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Troy Gentry pleads guilty in hunting incident

Monday, November 27, 2006 – Troy Gentry of Montgomery Gentry, pleaded to a lesser offense of inaccurately tagging a bear as, based on a Minnesota prosecution's recent decision to reduce the initial charge from a felony to a misdemeanor.

Gentry had said the bear was killed in the wild instead of an enclosed area. Under the plea, the 39-year-old country singer agreed to pay a $15,000 fine, give up hunting, fishing and trapping in Minnesota for 5 years, and forfeit both the bear's hide and the bow he used to shoot the animal in 2004. The bear, "Cubby," was killed in a 3-acre private enclosure.

The incident happened when Gentry was with a hunting guide, Lee Marvin Greenly. He pleaded guilty to two felony charges of helping other hunters shoot bears at illegal baiting stations he maintained inside a national wildlife refuge in east-central Minnesota. He faces up to 5 years for each count and a maximum fine of $400,000.

U.S. District Judge Paul Magnuson cited on record that to date, he received "a number of communications that did not reflect the charge at all" and therefore concurred that, "Mr. Gentry didn't tag this bear properly. That's the charge." At no time was it ever alleged that the bear was illegally killed, according to a press release from his label.

Gentry attorney Ron Meshbesher said his client's response was to a "simple charge having to do with improper tagging of a game animal. That's all it ever was."

Gentry said, "I did participate in improperly tagging the animal I shot, without realizing the seriousness of what I was doing. For that, I am truly sorry. I relied on the experts around me for guidance, and I regret that today. Not so much because I was fined and punished, but because it appears that I don't have respect for the law. This has been a humbling experience for me and one which I deeply regret."

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Here's to You CD review - Here's to You
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Folks Like Us CD review - Folks Like Us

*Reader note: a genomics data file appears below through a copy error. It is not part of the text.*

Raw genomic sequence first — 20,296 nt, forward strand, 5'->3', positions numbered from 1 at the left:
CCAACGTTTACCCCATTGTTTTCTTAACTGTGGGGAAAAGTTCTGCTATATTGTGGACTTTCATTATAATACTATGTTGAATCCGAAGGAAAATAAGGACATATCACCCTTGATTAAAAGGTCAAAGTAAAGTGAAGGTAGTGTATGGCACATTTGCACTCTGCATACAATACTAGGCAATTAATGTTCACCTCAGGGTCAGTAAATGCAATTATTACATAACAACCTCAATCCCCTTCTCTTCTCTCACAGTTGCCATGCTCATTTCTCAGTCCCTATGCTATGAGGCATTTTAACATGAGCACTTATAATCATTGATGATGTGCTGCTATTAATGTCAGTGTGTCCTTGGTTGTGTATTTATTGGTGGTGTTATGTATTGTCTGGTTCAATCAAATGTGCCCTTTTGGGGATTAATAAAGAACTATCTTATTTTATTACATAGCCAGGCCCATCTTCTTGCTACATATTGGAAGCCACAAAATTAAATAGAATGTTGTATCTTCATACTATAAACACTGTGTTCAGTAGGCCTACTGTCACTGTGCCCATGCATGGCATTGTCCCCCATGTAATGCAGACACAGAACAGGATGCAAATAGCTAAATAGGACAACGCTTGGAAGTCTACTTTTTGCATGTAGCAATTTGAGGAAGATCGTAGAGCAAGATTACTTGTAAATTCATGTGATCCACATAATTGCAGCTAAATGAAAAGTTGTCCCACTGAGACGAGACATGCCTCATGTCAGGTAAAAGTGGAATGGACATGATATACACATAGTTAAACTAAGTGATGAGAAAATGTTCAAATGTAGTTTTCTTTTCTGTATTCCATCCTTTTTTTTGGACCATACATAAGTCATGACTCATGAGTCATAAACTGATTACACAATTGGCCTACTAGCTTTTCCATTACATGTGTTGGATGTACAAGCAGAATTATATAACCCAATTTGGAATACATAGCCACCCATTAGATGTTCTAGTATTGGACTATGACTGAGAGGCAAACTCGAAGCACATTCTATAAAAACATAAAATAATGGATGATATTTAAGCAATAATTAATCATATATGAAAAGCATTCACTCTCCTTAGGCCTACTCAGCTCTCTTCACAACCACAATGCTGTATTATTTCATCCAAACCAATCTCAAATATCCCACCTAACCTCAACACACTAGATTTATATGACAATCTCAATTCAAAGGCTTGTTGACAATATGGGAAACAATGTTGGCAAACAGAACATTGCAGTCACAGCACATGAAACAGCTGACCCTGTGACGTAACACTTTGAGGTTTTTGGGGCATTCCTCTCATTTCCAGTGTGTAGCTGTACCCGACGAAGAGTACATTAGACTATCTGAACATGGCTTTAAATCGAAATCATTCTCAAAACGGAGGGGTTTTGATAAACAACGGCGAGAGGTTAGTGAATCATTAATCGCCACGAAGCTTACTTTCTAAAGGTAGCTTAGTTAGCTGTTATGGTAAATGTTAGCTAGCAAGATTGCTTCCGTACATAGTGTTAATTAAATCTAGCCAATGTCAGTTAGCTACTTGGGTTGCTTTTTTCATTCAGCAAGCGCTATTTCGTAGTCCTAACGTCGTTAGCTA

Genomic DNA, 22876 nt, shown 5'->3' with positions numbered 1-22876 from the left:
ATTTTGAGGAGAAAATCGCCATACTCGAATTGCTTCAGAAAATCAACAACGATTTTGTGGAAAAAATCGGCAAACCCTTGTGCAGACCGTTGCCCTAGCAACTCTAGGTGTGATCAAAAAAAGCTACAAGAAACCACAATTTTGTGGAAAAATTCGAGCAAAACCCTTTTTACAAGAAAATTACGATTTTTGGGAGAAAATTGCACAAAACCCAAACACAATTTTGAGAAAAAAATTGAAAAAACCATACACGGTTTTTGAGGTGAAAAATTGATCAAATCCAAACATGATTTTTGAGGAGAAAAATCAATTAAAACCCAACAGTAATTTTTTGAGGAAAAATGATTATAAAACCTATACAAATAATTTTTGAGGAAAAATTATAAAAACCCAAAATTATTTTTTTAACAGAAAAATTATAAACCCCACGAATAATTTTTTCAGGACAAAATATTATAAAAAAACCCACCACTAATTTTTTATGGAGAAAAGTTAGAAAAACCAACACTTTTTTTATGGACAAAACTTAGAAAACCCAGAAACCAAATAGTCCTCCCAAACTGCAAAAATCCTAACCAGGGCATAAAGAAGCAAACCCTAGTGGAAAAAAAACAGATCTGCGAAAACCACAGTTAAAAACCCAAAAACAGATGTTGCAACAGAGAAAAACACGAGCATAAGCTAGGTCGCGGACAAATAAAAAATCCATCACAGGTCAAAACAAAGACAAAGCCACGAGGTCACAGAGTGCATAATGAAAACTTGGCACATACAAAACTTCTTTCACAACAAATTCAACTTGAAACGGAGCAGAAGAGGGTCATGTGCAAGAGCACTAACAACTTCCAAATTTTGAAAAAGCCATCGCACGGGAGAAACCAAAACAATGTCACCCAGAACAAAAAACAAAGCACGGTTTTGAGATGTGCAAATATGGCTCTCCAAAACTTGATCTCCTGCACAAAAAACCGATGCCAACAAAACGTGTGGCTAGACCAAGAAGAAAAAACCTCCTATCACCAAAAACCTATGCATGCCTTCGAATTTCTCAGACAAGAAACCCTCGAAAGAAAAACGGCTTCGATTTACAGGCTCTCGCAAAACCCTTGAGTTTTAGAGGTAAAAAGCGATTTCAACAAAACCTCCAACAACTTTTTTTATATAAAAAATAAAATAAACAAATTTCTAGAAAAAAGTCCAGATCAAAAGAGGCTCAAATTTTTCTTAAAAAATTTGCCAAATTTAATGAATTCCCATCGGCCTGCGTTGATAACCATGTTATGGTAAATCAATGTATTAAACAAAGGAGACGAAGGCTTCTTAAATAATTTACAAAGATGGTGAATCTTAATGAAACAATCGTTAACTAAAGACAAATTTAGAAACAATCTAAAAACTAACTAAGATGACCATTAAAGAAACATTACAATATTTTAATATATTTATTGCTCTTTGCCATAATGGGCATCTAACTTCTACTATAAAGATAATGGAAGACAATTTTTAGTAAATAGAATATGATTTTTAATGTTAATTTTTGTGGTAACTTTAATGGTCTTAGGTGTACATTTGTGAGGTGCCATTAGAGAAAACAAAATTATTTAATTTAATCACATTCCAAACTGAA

Where once Garth Brooks was criticized for not being country enough, today we have hip hop artists making cameos and artists like Sam Hunt topping the country charts with EDM songs. With no release since 2011's "Rebels on the Run," we see Montgomery Gentry return to a radically different country music scene than the one they were a part of at the turn of the century. Bro country has enjoyed a large amount of success in recent years, and it is arguable that this duo is one of the »»»
Rebels on the Run CD review - Rebels on the Run
Montgomery Gentry looked like the likely candidate to take over the country duo throne when Brooks & Dunn called it quits. But they disappeared from the scene and pop stars Sugarland filled the void instead. After clearing up some label issues and dealing with the frustration of recording an album that never gets released, the guys are back to represent the rock and roll side of mainstream country. With the recent mega success of guys like Eric Church and Jason Aldean, their timing couldn't be better. »»»
Editorial: Walking the talk – When names like Hank Williams, Johnny Cash, Waylon and the Hag are invoked, you're talking hard core country. These are the touchstones of country , the guys who made country music what it was and still is (or maybe can be). When these folks would sing about being down-and-out and the rough-and-tumble, they knew of what they were singing about. Fast forward a few years to the country singers of today. »»»
Concert Review: Cantrell continues to satisfy – Laura Cantrell may never be a country star. Not at this stage of her career when she's 50, touring here and there and releasing new music every few years or so. But five albums in, Cantrell continues as a warm, enjoyable and worthy purveyor of her brand of country. That would mean going towards a more traditional side, not rushing the songs... »»»
Concert Review: Not only is Turner traditional, he's popular – Every time Josh Turner reached for some of those wonderful subterranean low notes, which he often pulled out during his enjoyable night show, it was like a superhero applying a superpower. He didn't need this extra advantage to please his audience; he has so many quality songs stockpiled in his catalogue already doing the job.... »»»
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